Film Comment wrote "Before the film's release, industry wags were mocking producer Robert Evans by calling it 'Evansgate'" but "Apparently the film has caught on solidly with young children."[22]

Although the film's gross was decent, it was not the blockbuster that Paramount and Disney had expected, and was thus written off as a disappointment.[23][24]

It had "an astonishingly lucrative home video run that continues to this day [2015]".[21]

Critical response[edit]

Reviews at the time were negative but the film has been more positively reappraised over time.[12][6] On Rotten Tomatoes, the film has an approval rating of 58% based on reviews from 43 critics, with the critical consensus stating [that] "Altman's take on the iconic cartoon is messy and wildly uneven, but its robust humor and manic charm are hard to resist."[7] On Metacritic it has a score of 64 out of 100, based on reviews from 14 critics, indicating "generally favorable reviews".[8]

Roger Ebert gave the film 3.5 stars out of 4, writing that Duvall was "born to play" Olive Oyl, and with Popeye Altman had proved "it is possible to take the broad strokes of a comic strip and turn them into sophisticated entertainment."[25] Gene Siskel also awarded 3.5 out of 4, writing that the first 30 minutes were "tedious and totally without a point of view", but once Swee'pea was introduced the film "then becomes quite entertaining and, in a few scenes, very special."[26] Richard Combs of The Monthly Film Bulletin wrote, "In its own idiosyncratic fashion, it works."[27]

Other critics were unfavorable, such as Leonard Maltin, who described the picture as a bomb: "E.C. Segar's beloved sailorman boards a sinking ship in this astonishingly boring movie. A game cast does its best with an unfunny script, cluttered staging, and some alleged songs. Tune in a couple hours' worth of Max Fleischer cartoons instead; you'll be much better off."[28][29] Vincent Canby of The New York Times called it "a thoroughly charming, immensely appealing mess of a movie, often high-spirited and witty, occasionally pretentious and flat, sometimes robustly funny and frequently unintelligible. It is, in short, a very mixed bag."[30] Variety wrote that all involved "fail to bring the characters to life at the sacrifice of a large initial chunk of the film. It's only when they allow the characters to fall back on their cartoon craziness that the picture works at all."[31][32] Gary Arnold of The Washington Post wrote, "While there are things to like in this elaborately stylized, exasperating musical slapstick fantasy ... they emerge haphazardly and flit in and out of a precarious setting."[33] Charles Champlin of the Los Angeles Times described the film as "rarely uninteresting but seldom entirely satisfying", and thought that the adult tone of the dialogue left it "uncertain what the film's target audience is intended to be."[34] TV Guide says, "This film from director Robert Altman and scenarist Jules Feiffer adapts 'Popeye' to feature length – a good idea gone down the drain under Altman's spotty direction. Only in the last 50 minutes does POPEYE create some excitement."[35]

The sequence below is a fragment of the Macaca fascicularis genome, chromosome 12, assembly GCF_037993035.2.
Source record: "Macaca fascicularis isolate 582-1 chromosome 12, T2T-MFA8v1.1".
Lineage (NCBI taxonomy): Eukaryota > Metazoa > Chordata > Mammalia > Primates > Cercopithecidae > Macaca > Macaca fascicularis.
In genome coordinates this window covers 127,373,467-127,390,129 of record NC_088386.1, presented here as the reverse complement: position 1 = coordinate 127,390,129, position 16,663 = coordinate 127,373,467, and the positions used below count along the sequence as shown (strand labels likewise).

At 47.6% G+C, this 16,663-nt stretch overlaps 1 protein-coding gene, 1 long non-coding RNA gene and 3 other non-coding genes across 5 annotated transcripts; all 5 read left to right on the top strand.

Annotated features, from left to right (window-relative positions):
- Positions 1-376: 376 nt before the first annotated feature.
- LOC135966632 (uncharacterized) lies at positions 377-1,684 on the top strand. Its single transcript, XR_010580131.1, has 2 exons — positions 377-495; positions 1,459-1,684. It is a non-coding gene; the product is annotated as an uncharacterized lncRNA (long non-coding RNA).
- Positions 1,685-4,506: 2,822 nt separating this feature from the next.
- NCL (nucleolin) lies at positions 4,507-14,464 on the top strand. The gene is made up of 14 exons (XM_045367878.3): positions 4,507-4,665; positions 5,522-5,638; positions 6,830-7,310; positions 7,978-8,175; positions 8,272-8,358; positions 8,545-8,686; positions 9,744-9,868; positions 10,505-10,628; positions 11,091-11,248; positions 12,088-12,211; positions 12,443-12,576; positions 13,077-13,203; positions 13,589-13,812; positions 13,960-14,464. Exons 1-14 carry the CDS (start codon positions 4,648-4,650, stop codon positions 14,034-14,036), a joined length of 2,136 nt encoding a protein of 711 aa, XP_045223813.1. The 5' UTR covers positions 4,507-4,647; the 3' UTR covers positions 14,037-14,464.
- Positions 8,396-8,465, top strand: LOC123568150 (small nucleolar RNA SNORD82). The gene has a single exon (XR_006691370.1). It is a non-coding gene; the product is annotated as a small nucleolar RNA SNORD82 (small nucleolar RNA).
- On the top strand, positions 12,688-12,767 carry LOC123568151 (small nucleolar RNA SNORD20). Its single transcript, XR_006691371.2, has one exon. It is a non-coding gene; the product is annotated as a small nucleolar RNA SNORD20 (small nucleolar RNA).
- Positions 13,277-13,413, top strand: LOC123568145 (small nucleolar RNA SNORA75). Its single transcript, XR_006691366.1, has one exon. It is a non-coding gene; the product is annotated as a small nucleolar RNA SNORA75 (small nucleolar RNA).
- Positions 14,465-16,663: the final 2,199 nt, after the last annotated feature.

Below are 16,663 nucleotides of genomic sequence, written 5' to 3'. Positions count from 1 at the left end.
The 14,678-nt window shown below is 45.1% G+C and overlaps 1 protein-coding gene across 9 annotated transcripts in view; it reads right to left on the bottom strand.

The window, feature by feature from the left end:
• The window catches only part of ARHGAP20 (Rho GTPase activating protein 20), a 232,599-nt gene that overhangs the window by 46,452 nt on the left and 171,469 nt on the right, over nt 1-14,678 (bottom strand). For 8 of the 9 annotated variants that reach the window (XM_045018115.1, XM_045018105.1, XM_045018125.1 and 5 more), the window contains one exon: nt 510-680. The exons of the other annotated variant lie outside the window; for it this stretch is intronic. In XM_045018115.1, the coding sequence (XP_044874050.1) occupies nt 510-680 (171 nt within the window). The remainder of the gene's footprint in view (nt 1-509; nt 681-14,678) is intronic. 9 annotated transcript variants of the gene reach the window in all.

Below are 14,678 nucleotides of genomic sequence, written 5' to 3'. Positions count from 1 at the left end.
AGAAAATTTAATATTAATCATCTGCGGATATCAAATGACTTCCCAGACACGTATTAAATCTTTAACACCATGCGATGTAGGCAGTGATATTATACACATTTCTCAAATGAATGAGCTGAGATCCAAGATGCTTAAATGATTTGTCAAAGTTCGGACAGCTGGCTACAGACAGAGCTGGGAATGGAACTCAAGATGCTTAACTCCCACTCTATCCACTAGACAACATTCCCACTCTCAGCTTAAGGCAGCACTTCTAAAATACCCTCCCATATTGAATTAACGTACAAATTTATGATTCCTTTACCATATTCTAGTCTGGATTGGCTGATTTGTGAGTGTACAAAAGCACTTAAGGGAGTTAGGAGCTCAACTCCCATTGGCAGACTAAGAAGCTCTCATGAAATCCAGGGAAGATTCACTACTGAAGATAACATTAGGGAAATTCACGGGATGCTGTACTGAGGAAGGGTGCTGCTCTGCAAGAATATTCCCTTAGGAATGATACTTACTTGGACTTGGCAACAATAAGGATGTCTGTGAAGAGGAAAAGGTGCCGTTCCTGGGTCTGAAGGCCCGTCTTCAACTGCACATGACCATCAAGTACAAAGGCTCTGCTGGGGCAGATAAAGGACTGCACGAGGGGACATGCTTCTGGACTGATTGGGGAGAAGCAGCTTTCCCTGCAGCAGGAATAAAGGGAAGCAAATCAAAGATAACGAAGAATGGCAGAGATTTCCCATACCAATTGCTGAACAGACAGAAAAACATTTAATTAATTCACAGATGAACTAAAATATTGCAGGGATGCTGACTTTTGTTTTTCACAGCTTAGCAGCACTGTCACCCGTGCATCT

The film has been more positively reappraised over time.[12][6]

Multiple authors contrast it with newer comic book movies. One article calls it a "road not taken" in comic book adaptations. The author praised Popeye, Dick Tracy, and Hulk for their use of comic techniques such as "masking, paneling, and page layout" in ways the DC Extended Universe and Marvel Cinematic Universe do not.[36] An article for WBUR agreed that Popeye and Hulk were more "artistic" than modern comic movies. It said Popeye was "mistakenly" overlooked.[21]


The film won the Stinkers Bad Movie Award for Worst Picture in its original ballot, and again in the expanded ballot in 2006.[37][38] The film also received a Saturn Award nomination for Best Fantasy Film.

Year Award Category Recipients Results Ref.
1981 Stinkers Bad Movie Awards Worst Picture Popeye (Paramount) Won [37]
(Expanded ballot)
Won [38]
Worst Director Robert Altman Nominated
Worst Actor Robin Williams Nominated
Worst Screenplay Popeye (Paramount) Nominated
Worst Song or Song Performance in a Film or Its End Credits "He Needs Me" by Shelley Duvall Won
Worst Remake Popeye (Paramount) Won


Original release[edit]

Soundtrack album by
Released1980 (reissued in 2000, 2016, 2017)
GenrePop, show tune
LabelBoardwalk (1980)
Walt Disney/Geffen (2000)
Varèse Sarabande/Universal (2016, 2017)
Walt Disney (2017)
ProducerHarry Nilsson
Harry Nilsson chronology
Flash Harry
With A Bullet (single)
Professional ratings
Review scores
AllMusic [39]

The soundtrack was composed by Harry Nilsson, who took a break from producing his album Flash Harry to score the film. He wrote all the original songs and co-produced the music with producer Bruce Robb at Cherokee Studios. The soundtrack in the film was unusual in that the actors sang some of the songs "live". For that reason, the studio album did not quite match the tracks heard in the film. Van Dyke Parks is credited as music arranger.